The evolution of sexual dimorphism in quantitative characters under natural and sexual selection acting differently on the sexes is analyzed using population genetics models. The effects of genes when in males may be correlated with their effects when in females, producing correlated selective responses between the sexes, so that male and female phenotypes cannot evolve independently But under weak natural selection with constant relative fitnesses, in the absence of sexual selection, the joint evolution of the mean phenotypes of the sexes increases the mean fitness in a population, and if there is genetic variation for sexual dimorphism each sex eventually achieves a locally optimum phenotype. With sexual selection, fitnesses are generally frequency-dependent and evolution of the mean phenotypes does not maximize the mean fitness. Provided individual fitnesses exist, at equilibrium natural and sexual selection balance in each sex. A moderate intensity of sexual selection acting on a character under weak natural selection toward an intermediate optimum phenotype can produce a large deviation of the mean phenotype from the optimum and a substantial decrease of the mean fitness in a population, increasing the probability of extinction. When homologous characters in males and females vary similarly and are highly correlated genetically, the rate of evolution of sexual dimorphism may be one or more orders of magnitude slower than that for the average phenotype in a population. Methods for partitioning sexual dimorphism into contributions from natural and sexual selection are discussed, and genetic experiments are suggested for testing the involvement of non-equilibrium correlated selective responses between the sexes in observed cases of sexual dimorphism.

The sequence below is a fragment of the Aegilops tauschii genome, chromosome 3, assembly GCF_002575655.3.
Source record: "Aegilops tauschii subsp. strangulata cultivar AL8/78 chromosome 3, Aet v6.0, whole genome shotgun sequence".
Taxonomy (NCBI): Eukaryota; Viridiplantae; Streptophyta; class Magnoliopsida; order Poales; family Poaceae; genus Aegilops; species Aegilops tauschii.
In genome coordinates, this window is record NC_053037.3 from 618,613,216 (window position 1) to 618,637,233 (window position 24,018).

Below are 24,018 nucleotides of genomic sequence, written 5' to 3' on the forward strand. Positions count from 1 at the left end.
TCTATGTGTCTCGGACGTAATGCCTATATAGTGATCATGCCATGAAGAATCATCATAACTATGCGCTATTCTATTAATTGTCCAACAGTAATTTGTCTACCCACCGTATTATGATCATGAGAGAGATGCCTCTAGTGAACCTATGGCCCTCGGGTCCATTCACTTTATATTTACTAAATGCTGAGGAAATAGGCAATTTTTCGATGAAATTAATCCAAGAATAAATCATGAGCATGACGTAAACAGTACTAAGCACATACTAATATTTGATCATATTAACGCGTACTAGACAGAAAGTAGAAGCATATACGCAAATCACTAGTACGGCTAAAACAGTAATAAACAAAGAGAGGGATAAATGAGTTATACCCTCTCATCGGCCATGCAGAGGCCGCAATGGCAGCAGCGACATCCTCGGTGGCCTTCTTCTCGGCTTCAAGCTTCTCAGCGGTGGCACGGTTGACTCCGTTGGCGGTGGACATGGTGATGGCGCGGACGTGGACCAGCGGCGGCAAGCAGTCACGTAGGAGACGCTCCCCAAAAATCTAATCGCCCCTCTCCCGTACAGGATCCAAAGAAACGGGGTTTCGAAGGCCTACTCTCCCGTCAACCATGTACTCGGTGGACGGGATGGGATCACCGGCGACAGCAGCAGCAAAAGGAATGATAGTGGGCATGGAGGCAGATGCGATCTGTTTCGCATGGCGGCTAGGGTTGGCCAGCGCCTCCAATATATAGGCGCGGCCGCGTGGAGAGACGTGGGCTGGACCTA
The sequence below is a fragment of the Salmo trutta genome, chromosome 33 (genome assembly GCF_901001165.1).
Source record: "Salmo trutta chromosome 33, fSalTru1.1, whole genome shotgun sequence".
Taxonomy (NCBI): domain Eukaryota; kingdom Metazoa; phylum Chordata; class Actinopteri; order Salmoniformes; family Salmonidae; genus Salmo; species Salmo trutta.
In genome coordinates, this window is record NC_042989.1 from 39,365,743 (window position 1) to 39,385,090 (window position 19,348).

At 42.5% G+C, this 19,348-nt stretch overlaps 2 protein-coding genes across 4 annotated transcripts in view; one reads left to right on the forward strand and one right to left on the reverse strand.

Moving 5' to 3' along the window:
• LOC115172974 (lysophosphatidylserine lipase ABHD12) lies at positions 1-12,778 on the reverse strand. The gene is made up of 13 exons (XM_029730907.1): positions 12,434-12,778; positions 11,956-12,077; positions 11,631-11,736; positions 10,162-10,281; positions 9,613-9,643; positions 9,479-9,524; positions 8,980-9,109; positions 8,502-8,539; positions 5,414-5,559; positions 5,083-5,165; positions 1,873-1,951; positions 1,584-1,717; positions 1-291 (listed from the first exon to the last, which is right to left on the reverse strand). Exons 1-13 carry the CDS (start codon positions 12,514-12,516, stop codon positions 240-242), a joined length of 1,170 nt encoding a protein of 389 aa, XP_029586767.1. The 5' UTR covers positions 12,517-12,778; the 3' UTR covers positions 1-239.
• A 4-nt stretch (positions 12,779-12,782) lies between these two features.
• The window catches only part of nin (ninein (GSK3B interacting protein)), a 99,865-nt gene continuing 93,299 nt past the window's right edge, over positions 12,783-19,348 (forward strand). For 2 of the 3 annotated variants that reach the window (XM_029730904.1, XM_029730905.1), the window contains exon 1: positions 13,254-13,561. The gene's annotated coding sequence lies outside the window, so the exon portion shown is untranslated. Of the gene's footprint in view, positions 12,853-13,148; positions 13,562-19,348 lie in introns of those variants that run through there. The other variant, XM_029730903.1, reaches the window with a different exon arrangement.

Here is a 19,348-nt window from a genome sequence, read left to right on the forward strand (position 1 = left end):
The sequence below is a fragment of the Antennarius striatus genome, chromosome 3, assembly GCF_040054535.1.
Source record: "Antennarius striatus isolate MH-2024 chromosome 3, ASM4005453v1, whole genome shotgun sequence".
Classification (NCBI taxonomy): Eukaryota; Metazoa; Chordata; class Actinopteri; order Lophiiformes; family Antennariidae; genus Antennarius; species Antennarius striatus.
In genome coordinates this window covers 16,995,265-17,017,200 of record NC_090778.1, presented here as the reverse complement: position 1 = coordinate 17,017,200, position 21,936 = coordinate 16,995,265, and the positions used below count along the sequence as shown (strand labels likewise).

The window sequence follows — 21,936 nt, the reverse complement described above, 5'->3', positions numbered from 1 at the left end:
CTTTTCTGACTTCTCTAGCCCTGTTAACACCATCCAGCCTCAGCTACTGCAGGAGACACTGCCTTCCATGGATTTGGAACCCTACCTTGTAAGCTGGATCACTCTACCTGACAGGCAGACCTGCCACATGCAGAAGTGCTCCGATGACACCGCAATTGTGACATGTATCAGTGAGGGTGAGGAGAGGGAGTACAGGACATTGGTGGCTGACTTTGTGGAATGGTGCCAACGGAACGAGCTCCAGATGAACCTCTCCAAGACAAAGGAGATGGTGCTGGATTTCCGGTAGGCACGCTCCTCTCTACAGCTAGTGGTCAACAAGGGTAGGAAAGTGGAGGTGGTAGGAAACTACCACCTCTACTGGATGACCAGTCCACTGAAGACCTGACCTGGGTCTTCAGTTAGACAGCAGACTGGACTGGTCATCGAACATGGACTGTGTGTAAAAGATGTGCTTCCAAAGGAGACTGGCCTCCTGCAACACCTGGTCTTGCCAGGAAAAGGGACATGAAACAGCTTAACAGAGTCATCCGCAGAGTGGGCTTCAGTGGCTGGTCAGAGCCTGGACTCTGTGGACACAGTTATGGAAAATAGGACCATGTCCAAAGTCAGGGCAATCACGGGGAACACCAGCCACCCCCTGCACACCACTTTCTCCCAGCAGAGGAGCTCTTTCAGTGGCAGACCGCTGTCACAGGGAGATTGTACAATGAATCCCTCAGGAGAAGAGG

Article
A variance decomposition analysis using maximum likelihood methods was employed to examine the genetic architecture of sexual dimorphism in anthropometric traits in a large pedigreed sample of Mexican American individuals from San Antonio, Texas. For this analysis the magnitude of sexual dimorphism was viewed as arising from a special case of genotype by environment interaction (G × E), that of genotype by sex (G × S). Evidence indicates a marked G × S interaction for 9 of the 12 traits examined and 1 of the 4 indices, findings which are interpreted as indicators of a strong genetic component to the degree of sexual dimorphism expressed in these traits. Such results have important implications for the use and interpretation of these traits in an epidemiological as well as an evolutionary context. © 1993 Wiley-Liss, Inc.
Article